Cultural Intelligence For Leaders

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Pharm. Sesan Kareem

Today, if you are a business owner, an executive or someone working in a multinational company, there is a high probability that you will have other nationals in your company, or as a business partner or an associate. However, even if you are one of the few people who have always worked with only Nigerians, I strongly believe they will have different backgrounds, ethnicities, religions and ways of life. Therefore, there is need to develop cultural intelligence, in order to have a successful and strong relationship with people from other cultures. This will enhance our job and business performance, as well as help us in our career advancement.

Culture and cultural intelligence

Culture encompasses the values, customs and norms that a group of people share. In other words, it is the way of life of people that determine the standard of their behaviour.

Cultural intelligence is an outsider’s ability to interpret someone’s unfamiliar and ambiguous gestures in the same way the person’s compatriots would.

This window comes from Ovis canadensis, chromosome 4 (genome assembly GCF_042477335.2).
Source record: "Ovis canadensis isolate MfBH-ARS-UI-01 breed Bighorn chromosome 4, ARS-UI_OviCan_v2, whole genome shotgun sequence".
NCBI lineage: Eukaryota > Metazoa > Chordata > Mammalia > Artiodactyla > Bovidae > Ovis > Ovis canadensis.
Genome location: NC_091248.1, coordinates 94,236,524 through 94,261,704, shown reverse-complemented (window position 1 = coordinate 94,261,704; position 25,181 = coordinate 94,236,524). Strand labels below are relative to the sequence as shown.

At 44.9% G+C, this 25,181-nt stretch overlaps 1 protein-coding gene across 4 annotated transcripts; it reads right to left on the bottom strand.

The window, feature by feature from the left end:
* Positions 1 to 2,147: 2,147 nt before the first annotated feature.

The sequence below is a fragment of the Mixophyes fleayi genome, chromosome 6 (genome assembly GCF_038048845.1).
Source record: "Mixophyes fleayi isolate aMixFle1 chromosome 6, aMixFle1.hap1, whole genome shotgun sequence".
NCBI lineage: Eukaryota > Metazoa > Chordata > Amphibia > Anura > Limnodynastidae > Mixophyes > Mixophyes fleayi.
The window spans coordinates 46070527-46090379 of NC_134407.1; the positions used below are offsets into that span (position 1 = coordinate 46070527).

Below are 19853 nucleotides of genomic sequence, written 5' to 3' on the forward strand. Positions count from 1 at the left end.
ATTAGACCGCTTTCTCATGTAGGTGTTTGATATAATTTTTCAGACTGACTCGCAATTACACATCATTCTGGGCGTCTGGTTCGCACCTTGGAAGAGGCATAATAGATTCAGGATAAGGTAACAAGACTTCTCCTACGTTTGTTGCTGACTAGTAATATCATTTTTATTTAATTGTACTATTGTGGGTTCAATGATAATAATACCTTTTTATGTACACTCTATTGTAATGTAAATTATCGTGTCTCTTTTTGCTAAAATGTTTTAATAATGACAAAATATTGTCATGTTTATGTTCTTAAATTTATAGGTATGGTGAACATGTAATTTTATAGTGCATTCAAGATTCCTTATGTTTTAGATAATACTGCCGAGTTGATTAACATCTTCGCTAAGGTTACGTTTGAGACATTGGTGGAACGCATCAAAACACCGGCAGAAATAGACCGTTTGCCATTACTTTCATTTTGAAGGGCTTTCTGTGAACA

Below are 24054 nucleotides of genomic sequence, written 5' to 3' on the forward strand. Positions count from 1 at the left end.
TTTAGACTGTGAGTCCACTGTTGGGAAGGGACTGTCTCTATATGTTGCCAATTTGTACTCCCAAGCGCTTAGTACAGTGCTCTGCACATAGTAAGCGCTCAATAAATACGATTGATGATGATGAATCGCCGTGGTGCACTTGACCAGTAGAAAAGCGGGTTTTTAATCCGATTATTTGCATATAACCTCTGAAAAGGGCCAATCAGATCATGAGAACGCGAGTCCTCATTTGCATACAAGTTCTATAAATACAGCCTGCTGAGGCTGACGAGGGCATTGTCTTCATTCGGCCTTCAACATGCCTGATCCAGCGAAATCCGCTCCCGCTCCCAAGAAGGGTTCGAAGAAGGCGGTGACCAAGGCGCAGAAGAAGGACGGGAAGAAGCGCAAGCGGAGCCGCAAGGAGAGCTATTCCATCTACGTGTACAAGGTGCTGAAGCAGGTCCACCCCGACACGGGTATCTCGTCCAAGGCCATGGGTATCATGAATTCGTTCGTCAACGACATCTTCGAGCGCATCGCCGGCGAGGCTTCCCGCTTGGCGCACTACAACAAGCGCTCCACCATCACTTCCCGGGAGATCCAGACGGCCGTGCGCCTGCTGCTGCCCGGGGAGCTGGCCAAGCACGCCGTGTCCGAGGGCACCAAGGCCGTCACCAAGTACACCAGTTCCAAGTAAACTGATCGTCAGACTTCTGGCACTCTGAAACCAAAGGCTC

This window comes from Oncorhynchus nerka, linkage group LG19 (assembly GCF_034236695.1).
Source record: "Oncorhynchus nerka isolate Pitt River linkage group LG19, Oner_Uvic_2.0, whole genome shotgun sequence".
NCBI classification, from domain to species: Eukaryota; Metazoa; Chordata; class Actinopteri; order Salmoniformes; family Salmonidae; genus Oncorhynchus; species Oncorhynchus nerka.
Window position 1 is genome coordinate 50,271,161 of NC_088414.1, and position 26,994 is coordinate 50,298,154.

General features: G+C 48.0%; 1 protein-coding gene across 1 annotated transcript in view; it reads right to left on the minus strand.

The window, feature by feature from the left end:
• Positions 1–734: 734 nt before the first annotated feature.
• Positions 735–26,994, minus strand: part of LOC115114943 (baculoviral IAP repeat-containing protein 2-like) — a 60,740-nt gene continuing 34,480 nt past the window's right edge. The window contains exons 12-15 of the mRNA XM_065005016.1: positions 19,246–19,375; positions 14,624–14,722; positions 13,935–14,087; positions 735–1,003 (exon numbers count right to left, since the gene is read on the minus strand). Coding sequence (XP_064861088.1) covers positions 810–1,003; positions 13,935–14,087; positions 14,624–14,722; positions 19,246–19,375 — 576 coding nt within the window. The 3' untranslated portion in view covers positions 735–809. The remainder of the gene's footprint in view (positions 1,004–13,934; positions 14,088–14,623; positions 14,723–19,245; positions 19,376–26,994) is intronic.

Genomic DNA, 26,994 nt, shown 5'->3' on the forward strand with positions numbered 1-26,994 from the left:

Culture determines the parameters of the socially acceptable behaviour in a society while individuals in the society determine their behaviour. This is the major reason why individuality shapes behaviour in the society, and not just culture.

Understanding cultural differences

There are remarkable differences in how people from different cultures think, communicate, relate, make decisions, solve problems, build trust and give feedbacks.

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For instance, when it comes to power distance, Nigeria, China and Russia are high-power distance countries, while America, United Kingdom, and France are low-power distance countries. Power distance is the extent to which a member of a culture expects and accepts that power is distributed unequally. In other words, the relationship between a boss and a subordinate working together in Lagos is quite different from their counterparts working together in Los Angeles.

Decision shapes destiny.  Different organisations have their process of making decisions. Also, different cultures have different ways of making decisions, independent of power distance. Some cultures value consensus in decision making, others operate top down decision making process.

In America, a boss maintains a low-power distance with his workers; however most decisions are top-down. In Japan, there is a high-power distance relationship but decision making is consensus.

The time it takes to make a decision is also important. A Japanese conglomerate will painstakingly plan its decisions and once made it is final and implementation is pretty fast. An American start-up will make quick decisions but subject to continued adaptation during implementation.